A motor unit consists of a single motor neuron and the muscle fibers it innervates. So in one muscle, like your quads, you have many different motor units and the size of these motor units goes from small (small number of fibers per motor nerve) to big (large number of muscle fibers per nerve).
When we talk about motor unit recruitment, we need to think about it in terms of the total number of units being recruited systemically vs locally. What do we mean? Well, when you do a bicep curl with max effort, assuming your bicep is the only muscle working you might be working all of the bicep motor units at max capacity. But in the grand scheme of the body, that’s not really that many motor units. Think of all of the other muscle groups!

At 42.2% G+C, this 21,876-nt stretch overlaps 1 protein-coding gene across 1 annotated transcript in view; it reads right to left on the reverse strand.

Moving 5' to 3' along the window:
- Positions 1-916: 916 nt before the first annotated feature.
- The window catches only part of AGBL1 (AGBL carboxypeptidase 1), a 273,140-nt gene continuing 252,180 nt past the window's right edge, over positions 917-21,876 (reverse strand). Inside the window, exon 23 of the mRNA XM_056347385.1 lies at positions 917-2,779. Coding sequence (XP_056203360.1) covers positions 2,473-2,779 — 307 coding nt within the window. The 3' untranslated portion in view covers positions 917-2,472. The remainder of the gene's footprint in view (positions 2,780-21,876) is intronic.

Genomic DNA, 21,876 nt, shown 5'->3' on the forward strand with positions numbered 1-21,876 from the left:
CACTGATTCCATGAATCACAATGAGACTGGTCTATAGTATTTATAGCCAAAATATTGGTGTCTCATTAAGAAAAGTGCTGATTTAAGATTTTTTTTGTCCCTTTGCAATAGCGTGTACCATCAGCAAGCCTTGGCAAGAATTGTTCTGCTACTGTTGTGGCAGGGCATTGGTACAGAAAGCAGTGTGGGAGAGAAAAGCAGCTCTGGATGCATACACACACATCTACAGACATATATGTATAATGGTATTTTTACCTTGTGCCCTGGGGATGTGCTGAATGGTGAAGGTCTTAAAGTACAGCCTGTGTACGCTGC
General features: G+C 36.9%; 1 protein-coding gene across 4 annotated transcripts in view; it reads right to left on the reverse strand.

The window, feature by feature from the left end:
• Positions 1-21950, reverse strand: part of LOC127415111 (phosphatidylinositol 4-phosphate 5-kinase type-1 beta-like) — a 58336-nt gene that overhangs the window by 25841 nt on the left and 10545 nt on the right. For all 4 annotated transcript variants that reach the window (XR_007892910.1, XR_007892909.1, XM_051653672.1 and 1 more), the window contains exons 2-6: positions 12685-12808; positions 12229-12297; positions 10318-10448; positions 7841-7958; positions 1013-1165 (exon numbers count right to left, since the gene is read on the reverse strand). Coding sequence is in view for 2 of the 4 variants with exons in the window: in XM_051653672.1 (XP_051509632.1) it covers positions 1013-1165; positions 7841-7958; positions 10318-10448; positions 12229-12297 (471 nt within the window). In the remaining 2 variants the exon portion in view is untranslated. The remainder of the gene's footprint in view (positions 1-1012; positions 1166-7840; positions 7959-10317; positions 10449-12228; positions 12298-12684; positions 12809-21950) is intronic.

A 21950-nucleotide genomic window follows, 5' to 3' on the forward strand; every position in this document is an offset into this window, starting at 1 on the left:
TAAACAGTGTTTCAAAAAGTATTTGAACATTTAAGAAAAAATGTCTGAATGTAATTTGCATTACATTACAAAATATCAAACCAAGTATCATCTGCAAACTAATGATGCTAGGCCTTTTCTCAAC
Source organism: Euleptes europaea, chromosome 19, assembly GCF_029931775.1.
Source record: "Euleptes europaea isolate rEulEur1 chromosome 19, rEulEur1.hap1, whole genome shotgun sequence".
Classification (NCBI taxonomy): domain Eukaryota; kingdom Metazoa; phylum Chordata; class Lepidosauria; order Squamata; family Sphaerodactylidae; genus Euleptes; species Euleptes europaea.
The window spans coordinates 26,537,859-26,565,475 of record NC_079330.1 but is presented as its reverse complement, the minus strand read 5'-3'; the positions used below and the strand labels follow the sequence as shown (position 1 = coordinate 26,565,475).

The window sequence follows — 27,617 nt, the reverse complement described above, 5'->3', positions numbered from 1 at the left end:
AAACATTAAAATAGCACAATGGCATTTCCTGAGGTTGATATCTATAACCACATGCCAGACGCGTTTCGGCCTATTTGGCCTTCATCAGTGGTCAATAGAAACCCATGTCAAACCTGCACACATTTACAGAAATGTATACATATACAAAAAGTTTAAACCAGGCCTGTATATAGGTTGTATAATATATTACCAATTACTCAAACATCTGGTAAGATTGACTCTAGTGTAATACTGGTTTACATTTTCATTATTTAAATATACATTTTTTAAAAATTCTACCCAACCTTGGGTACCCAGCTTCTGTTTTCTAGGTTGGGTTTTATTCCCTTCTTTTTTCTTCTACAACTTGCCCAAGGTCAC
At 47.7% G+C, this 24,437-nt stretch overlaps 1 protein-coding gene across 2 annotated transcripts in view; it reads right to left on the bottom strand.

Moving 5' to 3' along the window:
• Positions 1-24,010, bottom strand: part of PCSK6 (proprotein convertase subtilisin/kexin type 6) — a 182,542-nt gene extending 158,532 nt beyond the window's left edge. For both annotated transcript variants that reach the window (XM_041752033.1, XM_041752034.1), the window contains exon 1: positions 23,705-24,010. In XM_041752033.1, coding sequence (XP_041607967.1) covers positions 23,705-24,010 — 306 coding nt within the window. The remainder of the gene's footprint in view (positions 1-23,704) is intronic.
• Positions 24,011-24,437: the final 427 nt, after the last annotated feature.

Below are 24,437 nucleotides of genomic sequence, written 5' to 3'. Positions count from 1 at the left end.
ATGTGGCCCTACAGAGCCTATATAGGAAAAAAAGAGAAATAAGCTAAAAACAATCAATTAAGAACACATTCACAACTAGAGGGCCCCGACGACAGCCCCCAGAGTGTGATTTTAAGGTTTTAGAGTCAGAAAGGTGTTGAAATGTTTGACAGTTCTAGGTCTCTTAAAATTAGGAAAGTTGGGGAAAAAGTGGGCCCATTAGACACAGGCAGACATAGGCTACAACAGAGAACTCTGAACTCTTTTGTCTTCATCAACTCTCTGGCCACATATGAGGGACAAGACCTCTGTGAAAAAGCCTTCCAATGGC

So when we talk about movement with large motor unit recruitment we think about movements that involve lots of muscles working hard. So things like squats, sprints and deadlifts require lots of muscles working hard and therefore, lots of motor units. This is why you may not be able to perform big lifts at a high intensity too often, because it taxes the entire body quite a bit!